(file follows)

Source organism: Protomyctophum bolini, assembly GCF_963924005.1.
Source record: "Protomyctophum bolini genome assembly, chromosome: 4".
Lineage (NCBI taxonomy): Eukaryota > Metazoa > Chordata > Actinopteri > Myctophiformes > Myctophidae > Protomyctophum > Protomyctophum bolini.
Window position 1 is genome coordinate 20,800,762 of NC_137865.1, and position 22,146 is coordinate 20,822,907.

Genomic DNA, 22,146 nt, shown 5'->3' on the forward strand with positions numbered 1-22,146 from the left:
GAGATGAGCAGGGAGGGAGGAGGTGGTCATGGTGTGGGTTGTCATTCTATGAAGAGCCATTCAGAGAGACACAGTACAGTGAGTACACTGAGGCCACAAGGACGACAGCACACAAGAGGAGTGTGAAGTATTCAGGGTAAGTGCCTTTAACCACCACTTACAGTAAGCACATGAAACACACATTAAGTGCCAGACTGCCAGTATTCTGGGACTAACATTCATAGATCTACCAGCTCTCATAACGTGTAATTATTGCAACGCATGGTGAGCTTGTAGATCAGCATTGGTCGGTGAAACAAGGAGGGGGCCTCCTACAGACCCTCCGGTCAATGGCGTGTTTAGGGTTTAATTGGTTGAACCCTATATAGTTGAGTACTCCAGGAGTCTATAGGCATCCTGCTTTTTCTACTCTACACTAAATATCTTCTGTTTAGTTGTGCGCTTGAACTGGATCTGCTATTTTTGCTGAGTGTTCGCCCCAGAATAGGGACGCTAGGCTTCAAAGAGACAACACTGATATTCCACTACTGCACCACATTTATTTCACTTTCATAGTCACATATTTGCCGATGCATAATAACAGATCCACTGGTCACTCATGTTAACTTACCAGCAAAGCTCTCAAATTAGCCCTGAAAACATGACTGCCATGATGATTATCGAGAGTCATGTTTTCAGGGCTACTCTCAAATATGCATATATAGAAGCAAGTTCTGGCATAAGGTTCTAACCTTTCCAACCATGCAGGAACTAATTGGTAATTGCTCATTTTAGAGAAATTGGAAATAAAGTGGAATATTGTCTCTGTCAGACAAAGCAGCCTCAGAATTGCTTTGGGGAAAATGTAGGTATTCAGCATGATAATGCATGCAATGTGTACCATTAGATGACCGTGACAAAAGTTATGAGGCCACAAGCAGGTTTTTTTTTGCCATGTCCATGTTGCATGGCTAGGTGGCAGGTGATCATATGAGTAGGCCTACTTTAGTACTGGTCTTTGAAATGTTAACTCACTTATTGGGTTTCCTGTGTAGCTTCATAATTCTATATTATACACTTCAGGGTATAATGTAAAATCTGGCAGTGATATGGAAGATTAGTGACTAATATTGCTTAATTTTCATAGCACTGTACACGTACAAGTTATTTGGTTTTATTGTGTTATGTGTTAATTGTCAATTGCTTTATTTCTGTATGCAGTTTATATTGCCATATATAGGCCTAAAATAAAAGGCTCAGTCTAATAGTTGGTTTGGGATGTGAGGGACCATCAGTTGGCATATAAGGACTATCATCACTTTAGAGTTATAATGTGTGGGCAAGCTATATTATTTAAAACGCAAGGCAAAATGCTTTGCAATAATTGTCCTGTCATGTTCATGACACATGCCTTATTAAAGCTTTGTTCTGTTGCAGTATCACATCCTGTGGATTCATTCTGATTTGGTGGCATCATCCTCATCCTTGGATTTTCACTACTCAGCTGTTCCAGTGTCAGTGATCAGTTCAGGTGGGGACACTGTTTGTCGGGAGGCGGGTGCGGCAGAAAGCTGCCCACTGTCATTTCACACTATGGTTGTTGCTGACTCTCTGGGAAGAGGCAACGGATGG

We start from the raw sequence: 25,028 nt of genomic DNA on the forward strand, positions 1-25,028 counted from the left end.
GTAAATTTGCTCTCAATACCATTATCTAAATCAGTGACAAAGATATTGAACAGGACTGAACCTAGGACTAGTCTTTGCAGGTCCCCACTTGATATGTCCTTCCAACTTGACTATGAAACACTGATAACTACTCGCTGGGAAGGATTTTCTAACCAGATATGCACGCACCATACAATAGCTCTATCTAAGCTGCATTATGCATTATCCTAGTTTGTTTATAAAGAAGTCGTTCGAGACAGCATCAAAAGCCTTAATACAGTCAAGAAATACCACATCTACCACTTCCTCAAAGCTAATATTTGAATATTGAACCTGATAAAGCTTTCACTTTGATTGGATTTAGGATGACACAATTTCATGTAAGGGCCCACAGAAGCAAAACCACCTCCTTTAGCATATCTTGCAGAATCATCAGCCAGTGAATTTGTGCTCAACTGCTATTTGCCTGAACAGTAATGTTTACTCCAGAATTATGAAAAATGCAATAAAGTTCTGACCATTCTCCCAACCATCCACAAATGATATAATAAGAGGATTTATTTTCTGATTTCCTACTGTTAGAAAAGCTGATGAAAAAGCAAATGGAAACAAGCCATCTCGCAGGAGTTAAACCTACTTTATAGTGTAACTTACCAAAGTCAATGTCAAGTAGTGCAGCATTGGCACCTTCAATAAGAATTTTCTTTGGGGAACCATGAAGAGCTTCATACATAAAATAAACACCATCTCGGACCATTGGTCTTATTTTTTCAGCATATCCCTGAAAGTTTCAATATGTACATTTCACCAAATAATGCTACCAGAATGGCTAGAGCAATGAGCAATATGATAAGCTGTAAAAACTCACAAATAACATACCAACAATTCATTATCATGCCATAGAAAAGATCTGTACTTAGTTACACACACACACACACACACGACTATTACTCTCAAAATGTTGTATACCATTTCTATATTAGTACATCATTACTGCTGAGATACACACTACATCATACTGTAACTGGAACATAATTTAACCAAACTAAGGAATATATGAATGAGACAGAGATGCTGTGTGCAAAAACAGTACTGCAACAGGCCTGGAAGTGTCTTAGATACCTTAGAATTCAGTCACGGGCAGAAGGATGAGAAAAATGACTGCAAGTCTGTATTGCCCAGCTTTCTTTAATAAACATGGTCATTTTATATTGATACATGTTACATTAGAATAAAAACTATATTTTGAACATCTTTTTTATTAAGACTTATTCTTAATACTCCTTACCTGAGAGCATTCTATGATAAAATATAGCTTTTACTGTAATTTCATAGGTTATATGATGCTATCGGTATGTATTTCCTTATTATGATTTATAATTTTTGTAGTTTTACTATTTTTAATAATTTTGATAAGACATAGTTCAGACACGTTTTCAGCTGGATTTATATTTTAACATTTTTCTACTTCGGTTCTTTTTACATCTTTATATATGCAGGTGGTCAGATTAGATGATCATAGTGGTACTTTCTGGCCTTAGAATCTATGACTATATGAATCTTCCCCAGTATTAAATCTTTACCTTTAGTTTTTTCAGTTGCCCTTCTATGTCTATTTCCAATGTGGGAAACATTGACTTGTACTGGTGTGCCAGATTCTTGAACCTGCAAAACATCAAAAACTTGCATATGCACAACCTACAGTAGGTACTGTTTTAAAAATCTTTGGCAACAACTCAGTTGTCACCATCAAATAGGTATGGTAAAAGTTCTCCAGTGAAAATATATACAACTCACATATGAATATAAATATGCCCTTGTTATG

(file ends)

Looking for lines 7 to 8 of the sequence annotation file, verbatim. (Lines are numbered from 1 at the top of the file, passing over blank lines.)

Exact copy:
We start from the raw sequence: 25,028 nt of genomic DNA on the forward strand, positions 1-25,028 counted from the left end.
GTAAATTTGCTCTCAATACCATTATCTAAATCAGTGACAAAGATATTGAACAGGACTGAACCTAGGACTAGTCTTTGCAGGTCCCCACTTGATATGTCCTTCCAACTTGACTATGAAACACTGATAACTACTCGCTGGGAAGGATTTTCTAACCAGATATGCACGCACCATACAATAGCTCTATCTAAGCTGCATTATGCATTATCCTAGTTTGTTTATAAAGAAGTCGTTCGAGACAGCATCAAAAGCCTTAATACAGTCAAGAAATACCACATCTACCACTTCCTCAAAGCTAATATTTGAATATTGAACCTGATAAAGCTTTCACTTTGATTGGATTTAGGATGACACAATTTCATGTAAGGGCCCACAGAAGCAAAACCACCTCCTTTAGCATATCTTGCAGAATCATCAGCCAGTGAATTTGTGCTCAACTGCTATTTGCCTGAACAGTAATGTTTACTCCAGAATTATGAAAAATGCAATAAAGTTCTGACCATTCTCCCAACCATCCACAAATGATATAATAAGAGGATTTATTTTCTGATTTCCTACTGTTAGAAAAGCTGATGAAAAAGCAAATGGAAACAAGCCATCTCGCAGGAGTTAAACCTACTTTATAGTGTAACTTACCAAAGTCAATGTCAAGTAGTGCAGCATTGGCACCTTCAATAAGAATTTTCTTTGGGGAACCATGAAGAGCTTCATACATAAAATAAACACCATCTCGGACCATTGGTCTTATTTTTTCAGCATATCCCTGAAAGTTTCAATATGTACATTTCACCAAATAATGCTACCAGAATGGCTAGAGCAATGAGCAATATGATAAGCTGTAAAAACTCACAAATAACATACCAACAATTCATTATCATGCCATAGAAAAGATCTGTACTTAGTTACACACACACACACACACACGACTATTACTCTCAAAATGTTGTATACCATTTCTATATTAGTACATCATTACTGCTGAGATACACACTACATCATACTGTAACTGGAACATAATTTAACCAAACTAAGGAATATATGAATGAGACAGAGATGCTGTGTGCAAAAACAGTACTGCAACAGGCCTGGAAGTGTCTTAGATACCTTAGAATTCAGTCACGGGCAGAAGGATGAGAAAAATGACTGCAAGTCTGTATTGCCCAGCTTTCTTTAATAAACATGGTCATTTTATATTGATACATGTTACATTAGAATAAAAACTATATTTTGAACATCTTTTTTATTAAGACTTATTCTTAATACTCCTTACCTGAGAGCATTCTATGATAAAATATAGCTTTTACTGTAATTTCATAGGTTATATGATGCTATCGGTATGTATTTCCTTATTATGATTTATAATTTTTGTAGTTTTACTATTTTTAATAATTTTGATAAGACATAGTTCAGACACGTTTTCAGCTGGATTTATATTTTAACATTTTTCTACTTCGGTTCTTTTTACATCTTTATATATGCAGGTGGTCAGATTAGATGATCATAGTGGTACTTTCTGGCCTTAGAATCTATGACTATATGAATCTTCCCCAGTATTAAATCTTTACCTTTAGTTTTTTCAGTTGCCCTTCTATGTCTATTTCCAATGTGGGAAACATTGACTTGTACTGGTGTGCCAGATTCTTGAACCTGCAAAACATCAAAAACTTGCATATGCACAACCTACAGTAGGTACTGTTTTAAAAATCTTTGGCAACAACTCAGTTGTCACCATCAAATAGGTATGGTAAAAGTTCTCCAGTGAAAATATATACAACTCACATATGAATATAAATATGCCCTTGTTATG